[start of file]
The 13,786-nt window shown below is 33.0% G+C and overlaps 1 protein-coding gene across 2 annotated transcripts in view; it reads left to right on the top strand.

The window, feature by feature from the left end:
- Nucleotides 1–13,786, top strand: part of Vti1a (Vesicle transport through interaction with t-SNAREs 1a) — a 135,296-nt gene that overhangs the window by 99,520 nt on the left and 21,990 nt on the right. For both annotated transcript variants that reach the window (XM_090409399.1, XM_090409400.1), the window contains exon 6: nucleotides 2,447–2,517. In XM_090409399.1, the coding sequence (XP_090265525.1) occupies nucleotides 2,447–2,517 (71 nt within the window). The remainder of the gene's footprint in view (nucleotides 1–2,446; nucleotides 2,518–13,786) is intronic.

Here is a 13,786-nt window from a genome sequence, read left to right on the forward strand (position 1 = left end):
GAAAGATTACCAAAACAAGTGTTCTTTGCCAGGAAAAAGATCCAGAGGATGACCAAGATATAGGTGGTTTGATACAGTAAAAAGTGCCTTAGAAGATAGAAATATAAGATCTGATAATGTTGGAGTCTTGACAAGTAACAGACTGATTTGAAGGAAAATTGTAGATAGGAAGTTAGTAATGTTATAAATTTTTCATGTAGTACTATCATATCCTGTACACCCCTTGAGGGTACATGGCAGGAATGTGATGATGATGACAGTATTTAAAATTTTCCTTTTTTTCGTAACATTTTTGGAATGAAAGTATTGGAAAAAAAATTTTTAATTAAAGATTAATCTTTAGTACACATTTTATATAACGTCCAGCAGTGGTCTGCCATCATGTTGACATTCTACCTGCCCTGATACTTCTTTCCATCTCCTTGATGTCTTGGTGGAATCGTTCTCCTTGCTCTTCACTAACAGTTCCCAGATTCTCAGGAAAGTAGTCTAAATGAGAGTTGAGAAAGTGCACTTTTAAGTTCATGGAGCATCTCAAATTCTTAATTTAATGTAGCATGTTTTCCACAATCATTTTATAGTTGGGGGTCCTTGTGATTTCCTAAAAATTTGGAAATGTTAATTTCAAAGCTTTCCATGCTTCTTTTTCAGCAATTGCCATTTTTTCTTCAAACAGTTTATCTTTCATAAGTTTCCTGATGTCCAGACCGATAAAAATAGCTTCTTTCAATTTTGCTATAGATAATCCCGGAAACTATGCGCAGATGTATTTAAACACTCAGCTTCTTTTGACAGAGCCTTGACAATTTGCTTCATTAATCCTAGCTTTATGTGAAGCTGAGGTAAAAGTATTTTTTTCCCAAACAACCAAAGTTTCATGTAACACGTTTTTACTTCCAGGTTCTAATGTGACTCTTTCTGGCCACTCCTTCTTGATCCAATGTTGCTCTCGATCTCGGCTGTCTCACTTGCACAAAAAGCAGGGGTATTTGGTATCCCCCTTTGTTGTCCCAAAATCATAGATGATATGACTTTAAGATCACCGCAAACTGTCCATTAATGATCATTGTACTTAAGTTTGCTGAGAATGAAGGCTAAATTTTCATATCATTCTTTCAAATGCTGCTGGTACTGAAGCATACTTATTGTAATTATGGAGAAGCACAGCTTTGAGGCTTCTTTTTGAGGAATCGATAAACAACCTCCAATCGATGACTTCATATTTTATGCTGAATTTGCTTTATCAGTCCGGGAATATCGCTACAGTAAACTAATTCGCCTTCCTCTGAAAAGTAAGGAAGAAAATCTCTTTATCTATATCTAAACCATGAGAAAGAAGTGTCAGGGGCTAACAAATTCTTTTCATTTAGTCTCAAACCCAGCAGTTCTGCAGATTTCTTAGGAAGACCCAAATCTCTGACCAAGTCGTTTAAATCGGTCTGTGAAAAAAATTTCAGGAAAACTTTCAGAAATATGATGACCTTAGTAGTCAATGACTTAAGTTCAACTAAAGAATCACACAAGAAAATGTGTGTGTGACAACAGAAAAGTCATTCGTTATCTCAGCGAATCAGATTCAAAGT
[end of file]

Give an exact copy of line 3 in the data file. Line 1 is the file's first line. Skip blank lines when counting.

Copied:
- Nucleotides 1–13,786, top strand: part of Vti1a (Vesicle transport through interaction with t-SNAREs 1a) — a 135,296-nt gene that overhangs the window by 99,520 nt on the left and 21,990 nt on the right. For both annotated transcript variants that reach the window (XM_090409399.1, XM_090409400.1), the window contains exon 6: nucleotides 2,447–2,517. In XM_090409399.1, the coding sequence (XP_090265525.1) occupies nucleotides 2,447–2,517 (71 nt within the window). The remainder of the gene's footprint in view (nucleotides 1–2,446; nucleotides 2,518–13,786) is intronic.